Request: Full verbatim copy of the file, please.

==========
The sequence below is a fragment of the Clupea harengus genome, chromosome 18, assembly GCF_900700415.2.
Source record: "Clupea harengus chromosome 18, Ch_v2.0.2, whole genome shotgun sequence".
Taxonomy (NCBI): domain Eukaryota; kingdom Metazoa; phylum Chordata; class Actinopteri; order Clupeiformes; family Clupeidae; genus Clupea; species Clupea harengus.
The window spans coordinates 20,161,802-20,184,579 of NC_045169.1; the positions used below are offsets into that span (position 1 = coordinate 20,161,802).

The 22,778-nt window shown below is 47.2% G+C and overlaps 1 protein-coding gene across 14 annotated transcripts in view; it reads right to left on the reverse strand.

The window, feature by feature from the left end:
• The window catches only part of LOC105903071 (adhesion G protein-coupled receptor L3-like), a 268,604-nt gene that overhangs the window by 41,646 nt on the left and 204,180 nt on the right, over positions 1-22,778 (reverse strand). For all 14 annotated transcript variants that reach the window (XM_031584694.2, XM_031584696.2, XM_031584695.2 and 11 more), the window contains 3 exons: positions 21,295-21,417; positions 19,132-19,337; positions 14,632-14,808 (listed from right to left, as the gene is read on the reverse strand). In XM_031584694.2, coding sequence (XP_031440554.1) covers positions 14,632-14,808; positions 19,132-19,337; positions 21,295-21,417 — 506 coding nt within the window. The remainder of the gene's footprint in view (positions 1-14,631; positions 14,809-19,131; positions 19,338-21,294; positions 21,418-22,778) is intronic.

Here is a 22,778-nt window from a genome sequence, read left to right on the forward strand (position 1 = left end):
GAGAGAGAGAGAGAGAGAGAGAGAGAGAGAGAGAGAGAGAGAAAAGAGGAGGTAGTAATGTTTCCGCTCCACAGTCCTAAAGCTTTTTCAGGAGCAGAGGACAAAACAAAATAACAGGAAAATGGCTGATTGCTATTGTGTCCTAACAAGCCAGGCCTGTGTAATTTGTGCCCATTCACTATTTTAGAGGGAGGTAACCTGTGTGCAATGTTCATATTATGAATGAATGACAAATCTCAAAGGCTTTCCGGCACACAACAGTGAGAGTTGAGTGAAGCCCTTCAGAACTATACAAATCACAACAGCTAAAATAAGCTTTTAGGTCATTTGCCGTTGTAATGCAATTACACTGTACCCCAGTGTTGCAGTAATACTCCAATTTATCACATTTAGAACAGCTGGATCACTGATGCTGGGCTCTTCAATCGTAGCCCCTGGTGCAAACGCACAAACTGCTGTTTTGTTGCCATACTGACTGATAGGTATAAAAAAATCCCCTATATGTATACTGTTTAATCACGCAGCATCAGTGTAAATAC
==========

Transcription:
The sequence below is a fragment of the Clupea harengus genome, chromosome 18, assembly GCF_900700415.2.
Source record: "Clupea harengus chromosome 18, Ch_v2.0.2, whole genome shotgun sequence".
Taxonomy (NCBI): domain Eukaryota; kingdom Metazoa; phylum Chordata; class Actinopteri; order Clupeiformes; family Clupeidae; genus Clupea; species Clupea harengus.
The window spans coordinates 20,161,802-20,184,579 of NC_045169.1; the positions used below are offsets into that span (position 1 = coordinate 20,161,802).

The 22,778-nt window shown below is 47.2% G+C and overlaps 1 protein-coding gene across 14 annotated transcripts in view; it reads right to left on the reverse strand.

The window, feature by feature from the left end:
• The window catches only part of LOC105903071 (adhesion G protein-coupled receptor L3-like), a 268,604-nt gene that overhangs the window by 41,646 nt on the left and 204,180 nt on the right, over positions 1-22,778 (reverse strand). For all 14 annotated transcript variants that reach the window (XM_031584694.2, XM_031584696.2, XM_031584695.2 and 11 more), the window contains 3 exons: positions 21,295-21,417; positions 19,132-19,337; positions 14,632-14,808 (listed from right to left, as the gene is read on the reverse strand). In XM_031584694.2, coding sequence (XP_031440554.1) covers positions 14,632-14,808; positions 19,132-19,337; positions 21,295-21,417 — 506 coding nt within the window. The remainder of the gene's footprint in view (positions 1-14,631; positions 14,809-19,131; positions 19,338-21,294; positions 21,418-22,778) is intronic.

Here is a 22,778-nt window from a genome sequence, read left to right on the forward strand (position 1 = left end):
GAGAGAGAGAGAGAGAGAGAGAGAGAGAGAGAGAGAGAGAGAAAAGAGGAGGTAGTAATGTTTCCGCTCCACAGTCCTAAAGCTTTTTCAGGAGCAGAGGACAAAACAAAATAACAGGAAAATGGCTGATTGCTATTGTGTCCTAACAAGCCAGGCCTGTGTAATTTGTGCCCATTCACTATTTTAGAGGGAGGTAACCTGTGTGCAATGTTCATATTATGAATGAATGACAAATCTCAAAGGCTTTCCGGCACACAACAGTGAGAGTTGAGTGAAGCCCTTCAGAACTATACAAATCACAACAGCTAAAATAAGCTTTTAGGTCATTTGCCGTTGTAATGCAATTACACTGTACCCCAGTGTTGCAGTAATACTCCAATTTATCACATTTAGAACAGCTGGATCACTGATGCTGGGCTCTTCAATCGTAGCCCCTGGTGCAAACGCACAAACTGCTGTTTTGTTGCCATACTGACTGATAGGTATAAAAAAATCCCCTATATGTATACTGTTTAATCACGCAGCATCAGTGTAAATAC